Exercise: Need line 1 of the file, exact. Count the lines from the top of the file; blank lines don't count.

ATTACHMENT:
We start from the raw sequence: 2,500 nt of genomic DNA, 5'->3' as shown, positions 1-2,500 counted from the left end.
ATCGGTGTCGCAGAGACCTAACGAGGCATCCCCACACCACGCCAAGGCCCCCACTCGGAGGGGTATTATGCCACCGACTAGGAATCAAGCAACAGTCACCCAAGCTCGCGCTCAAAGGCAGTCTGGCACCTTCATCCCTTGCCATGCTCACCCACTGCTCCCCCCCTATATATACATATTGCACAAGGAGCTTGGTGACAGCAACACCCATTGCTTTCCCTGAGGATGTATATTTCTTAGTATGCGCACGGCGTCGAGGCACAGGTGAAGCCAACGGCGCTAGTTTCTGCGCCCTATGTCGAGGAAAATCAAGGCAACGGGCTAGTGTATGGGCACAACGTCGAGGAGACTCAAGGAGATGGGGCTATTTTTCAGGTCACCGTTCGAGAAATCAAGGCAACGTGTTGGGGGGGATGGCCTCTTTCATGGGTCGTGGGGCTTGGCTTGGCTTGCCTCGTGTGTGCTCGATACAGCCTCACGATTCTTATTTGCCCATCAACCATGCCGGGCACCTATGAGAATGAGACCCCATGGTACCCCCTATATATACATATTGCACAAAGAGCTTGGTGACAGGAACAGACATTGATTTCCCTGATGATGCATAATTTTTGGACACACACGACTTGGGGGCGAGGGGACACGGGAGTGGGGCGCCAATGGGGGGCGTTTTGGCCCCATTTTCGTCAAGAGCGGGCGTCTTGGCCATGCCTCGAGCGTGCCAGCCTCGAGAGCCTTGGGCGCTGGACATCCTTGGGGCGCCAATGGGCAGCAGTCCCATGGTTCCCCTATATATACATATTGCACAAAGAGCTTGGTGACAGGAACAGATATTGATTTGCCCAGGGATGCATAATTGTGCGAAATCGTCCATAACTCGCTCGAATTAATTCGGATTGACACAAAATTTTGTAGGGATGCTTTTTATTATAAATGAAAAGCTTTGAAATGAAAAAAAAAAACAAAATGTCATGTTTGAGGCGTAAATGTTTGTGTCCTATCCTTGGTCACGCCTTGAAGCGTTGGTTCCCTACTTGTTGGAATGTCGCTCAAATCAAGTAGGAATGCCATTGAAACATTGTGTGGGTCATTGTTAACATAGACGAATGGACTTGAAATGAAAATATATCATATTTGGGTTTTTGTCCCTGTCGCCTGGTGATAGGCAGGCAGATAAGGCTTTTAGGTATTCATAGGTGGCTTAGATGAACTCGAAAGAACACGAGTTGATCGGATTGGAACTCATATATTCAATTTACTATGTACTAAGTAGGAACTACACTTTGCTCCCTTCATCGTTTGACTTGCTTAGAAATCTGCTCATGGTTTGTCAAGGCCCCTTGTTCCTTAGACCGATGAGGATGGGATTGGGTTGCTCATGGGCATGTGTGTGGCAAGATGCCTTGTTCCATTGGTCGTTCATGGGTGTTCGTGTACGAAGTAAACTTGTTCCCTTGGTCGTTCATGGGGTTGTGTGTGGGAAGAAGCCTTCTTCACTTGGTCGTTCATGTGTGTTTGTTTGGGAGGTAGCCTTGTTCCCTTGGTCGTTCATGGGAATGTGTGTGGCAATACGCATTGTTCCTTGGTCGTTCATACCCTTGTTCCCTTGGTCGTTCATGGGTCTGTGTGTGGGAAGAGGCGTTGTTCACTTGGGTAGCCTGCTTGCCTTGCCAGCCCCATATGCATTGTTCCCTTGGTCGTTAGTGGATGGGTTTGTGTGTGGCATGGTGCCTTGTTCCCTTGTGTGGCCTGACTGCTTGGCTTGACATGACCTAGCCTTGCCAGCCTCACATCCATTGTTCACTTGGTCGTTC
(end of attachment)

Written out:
We start from the raw sequence: 2,500 nt of genomic DNA, 5'->3' as shown, positions 1-2,500 counted from the left end.